Devotional Thought #2: Gifts

Why do we give gifts at Christmas time?
I think it’s for two reasons:
Firstly it echoes the gift-giving of the Magi. We are not able to give physical gifts to Christ, but in the gifts we offer to one another should remind us that we should give ourselves in God’s service. The song of the little drummer boy is a beautiful reminder that the best gift we can give is the gift of ourselves.
Secondly, we give gifts out of a sense of abundance.
Jesus has given us so much. The final verse of the Calypso Carol reminds us of this:
Mine are riches from Your poverty
From Your innocence, eternity
Mine forgiveness by Your death for me
Child of sorrow for my joy

SING 6. Come they told me parapapapum

SING 7. See Him lying in a bed of straw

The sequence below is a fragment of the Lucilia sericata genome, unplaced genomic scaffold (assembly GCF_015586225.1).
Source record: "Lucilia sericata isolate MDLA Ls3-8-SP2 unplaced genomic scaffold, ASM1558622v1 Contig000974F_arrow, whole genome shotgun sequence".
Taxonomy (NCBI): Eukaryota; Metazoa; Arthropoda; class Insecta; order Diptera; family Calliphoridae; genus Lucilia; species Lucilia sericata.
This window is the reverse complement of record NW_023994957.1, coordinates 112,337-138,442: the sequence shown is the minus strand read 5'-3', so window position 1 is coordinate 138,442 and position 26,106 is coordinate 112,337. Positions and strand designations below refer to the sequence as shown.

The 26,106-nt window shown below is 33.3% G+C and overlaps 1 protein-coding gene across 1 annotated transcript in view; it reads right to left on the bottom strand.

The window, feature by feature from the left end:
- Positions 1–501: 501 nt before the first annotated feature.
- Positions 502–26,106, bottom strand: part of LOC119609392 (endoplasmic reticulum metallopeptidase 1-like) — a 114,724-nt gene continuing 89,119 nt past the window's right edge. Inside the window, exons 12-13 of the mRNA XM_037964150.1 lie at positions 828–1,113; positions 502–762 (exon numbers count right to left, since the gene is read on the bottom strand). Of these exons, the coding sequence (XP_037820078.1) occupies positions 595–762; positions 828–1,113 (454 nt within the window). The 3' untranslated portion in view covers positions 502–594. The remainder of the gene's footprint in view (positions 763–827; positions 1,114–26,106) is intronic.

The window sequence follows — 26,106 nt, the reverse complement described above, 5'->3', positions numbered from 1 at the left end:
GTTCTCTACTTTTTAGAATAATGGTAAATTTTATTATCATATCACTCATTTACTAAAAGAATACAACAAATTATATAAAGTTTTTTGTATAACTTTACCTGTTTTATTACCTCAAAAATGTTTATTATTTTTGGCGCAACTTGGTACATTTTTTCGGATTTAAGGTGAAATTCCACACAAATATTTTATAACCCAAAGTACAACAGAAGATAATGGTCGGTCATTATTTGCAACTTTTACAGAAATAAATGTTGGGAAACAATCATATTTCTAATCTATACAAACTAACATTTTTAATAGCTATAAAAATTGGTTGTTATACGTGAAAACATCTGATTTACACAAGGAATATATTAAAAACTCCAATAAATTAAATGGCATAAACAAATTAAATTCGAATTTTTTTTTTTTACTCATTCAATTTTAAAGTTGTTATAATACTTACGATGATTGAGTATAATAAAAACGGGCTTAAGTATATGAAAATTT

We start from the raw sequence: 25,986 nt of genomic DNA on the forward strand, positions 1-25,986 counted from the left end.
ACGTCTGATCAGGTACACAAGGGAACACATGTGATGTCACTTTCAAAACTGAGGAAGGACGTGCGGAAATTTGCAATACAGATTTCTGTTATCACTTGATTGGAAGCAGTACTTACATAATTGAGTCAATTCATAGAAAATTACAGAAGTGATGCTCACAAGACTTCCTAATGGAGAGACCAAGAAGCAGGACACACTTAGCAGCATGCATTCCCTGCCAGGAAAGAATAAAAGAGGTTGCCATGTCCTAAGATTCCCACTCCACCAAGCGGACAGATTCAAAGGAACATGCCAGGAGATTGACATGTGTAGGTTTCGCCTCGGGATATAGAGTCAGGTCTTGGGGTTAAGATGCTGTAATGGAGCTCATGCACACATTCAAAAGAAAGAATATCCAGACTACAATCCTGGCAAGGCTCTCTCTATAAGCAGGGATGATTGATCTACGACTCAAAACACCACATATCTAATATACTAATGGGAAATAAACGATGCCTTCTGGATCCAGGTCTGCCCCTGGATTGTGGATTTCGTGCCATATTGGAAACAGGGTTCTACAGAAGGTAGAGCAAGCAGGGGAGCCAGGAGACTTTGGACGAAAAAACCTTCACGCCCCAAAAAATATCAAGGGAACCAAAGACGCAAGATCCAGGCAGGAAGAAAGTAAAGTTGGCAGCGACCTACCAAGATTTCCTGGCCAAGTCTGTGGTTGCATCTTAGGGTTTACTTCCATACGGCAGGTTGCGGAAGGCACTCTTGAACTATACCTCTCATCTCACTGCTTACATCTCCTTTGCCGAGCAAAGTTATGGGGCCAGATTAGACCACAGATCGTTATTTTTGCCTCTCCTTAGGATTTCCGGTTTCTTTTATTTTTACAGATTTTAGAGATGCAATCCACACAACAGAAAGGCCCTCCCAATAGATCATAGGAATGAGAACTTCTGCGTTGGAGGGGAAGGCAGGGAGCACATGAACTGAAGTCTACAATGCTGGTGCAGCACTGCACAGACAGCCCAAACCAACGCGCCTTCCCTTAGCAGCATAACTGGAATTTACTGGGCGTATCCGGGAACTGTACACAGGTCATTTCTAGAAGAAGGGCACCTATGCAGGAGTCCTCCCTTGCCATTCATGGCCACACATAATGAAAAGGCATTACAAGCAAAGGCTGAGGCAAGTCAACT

Reading 6: 1Timothy 3:16 (Ben Gouws)

Beyond all question, the mystery of godliness is great:
He appeared in a body,
was vindicated by the Spirit,
was seen by angels,
was preached among the nations,
was believed on in the world,
was taken up in glory.

Devotional Thought #3: Mystery

The highly educated and very qualified Apostle Paul was a trained CUM Laude Pharisee. He admits that the coming of Christ is a mystery.
It seems hard to fathom that God, the Creator, would appear in a body.
It seems unthinkable that Christ would leave behind the glory of heaven for us
It seems impossible that the Maker of DNA would be implanted in Mary’s womb
It seems incredible that He who spoke creation into being would cry out “My God my God…”
But this is the wonderful mystery of faith – when we could not get to God, He came to us. These are the deep theological truths that the angels saw and sing of.

SING 8. Hark the herald angels sing

Reading 7: Luke 2:16-19 (Mike Hulley)

So they hurried off and found Mary and Joseph, and the baby, who was lying in the manger. When they had seen him, they spread the word concerning what had been told them about this child, and all who heard it were amazed at what the shepherds said to them. But Mary treasured up all these things and pondered them in her heart.

Devotional Thought #4: Silent Night